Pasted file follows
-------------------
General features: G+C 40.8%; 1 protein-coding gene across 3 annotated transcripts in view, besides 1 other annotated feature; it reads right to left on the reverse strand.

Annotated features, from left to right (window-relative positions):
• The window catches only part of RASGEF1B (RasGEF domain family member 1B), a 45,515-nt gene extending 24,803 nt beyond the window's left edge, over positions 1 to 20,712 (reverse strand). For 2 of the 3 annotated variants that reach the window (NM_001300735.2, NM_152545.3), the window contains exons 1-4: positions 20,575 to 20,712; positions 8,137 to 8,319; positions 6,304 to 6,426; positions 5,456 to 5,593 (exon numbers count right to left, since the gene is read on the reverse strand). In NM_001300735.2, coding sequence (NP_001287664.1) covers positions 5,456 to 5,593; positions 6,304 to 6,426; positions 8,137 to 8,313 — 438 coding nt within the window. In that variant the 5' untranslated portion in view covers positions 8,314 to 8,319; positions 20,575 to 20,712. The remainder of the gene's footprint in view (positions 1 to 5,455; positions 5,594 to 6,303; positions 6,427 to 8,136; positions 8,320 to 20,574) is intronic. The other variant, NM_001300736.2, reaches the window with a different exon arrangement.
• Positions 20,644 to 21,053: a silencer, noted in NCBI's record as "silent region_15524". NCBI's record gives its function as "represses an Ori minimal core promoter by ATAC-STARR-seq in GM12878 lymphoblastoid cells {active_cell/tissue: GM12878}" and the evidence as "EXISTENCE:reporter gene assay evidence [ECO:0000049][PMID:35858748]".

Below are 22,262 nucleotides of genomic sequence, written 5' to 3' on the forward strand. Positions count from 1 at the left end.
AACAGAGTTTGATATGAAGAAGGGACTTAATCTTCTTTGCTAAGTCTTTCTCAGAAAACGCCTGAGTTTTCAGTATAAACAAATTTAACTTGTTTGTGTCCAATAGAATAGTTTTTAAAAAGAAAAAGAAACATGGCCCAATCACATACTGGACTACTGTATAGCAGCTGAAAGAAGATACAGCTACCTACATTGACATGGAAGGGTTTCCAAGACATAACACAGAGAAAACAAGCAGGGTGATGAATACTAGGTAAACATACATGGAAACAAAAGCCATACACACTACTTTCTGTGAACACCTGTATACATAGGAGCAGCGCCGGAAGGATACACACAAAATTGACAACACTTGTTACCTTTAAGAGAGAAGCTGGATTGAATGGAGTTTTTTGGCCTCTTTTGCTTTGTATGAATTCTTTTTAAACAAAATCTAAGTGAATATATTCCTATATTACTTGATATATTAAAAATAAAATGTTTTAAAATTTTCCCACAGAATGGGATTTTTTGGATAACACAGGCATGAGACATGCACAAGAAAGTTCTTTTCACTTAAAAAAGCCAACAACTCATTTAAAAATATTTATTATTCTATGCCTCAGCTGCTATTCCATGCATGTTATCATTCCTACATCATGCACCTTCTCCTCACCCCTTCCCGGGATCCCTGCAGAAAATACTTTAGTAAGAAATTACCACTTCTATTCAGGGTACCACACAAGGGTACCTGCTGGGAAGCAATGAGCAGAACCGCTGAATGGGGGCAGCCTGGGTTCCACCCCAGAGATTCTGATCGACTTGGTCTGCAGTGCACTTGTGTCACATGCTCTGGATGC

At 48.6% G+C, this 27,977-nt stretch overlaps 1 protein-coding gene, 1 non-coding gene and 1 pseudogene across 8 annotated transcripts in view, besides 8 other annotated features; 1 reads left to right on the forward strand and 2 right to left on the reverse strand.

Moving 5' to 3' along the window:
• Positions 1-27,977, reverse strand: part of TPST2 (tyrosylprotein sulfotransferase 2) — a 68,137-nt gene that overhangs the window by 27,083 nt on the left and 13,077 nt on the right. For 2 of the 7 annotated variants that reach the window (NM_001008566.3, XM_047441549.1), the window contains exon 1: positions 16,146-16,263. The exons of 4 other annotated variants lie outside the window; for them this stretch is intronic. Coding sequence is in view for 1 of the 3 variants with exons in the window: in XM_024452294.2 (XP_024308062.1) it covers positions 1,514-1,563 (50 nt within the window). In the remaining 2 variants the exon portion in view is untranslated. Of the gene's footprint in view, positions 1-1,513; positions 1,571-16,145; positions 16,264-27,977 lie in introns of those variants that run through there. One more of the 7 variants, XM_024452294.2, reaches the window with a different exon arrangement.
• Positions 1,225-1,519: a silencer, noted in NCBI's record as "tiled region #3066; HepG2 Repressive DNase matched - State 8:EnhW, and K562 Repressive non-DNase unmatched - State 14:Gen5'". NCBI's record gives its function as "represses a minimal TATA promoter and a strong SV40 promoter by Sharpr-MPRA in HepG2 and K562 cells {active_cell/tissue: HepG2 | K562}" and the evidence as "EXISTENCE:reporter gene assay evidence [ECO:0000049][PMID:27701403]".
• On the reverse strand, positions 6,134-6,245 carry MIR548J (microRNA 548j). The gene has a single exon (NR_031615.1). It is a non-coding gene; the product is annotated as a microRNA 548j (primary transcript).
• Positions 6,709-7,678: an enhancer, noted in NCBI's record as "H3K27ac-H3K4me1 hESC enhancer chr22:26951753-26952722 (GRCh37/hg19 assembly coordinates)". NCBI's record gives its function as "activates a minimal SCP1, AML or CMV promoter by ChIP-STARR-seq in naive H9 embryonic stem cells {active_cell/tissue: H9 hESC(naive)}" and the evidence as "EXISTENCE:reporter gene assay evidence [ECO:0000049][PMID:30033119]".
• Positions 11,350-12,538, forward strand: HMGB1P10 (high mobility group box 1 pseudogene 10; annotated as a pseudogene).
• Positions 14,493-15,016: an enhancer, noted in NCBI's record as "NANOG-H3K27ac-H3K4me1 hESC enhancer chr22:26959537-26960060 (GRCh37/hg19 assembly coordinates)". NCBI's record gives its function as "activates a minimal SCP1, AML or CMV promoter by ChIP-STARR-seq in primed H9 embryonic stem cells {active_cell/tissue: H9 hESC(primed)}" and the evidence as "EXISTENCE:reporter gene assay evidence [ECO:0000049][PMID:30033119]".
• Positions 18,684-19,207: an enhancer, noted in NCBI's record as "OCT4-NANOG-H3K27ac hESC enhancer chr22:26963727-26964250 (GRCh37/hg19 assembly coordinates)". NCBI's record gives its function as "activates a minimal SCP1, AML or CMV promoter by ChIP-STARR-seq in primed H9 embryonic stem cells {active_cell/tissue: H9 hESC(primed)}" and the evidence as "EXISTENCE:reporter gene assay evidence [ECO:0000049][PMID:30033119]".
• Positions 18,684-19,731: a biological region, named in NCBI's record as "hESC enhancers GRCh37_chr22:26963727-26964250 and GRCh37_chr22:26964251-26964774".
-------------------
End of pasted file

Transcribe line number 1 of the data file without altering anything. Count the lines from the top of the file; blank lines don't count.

General features: G+C 40.8%; 1 protein-coding gene across 3 annotated transcripts in view, besides 1 other annotated feature; it reads right to left on the reverse strand.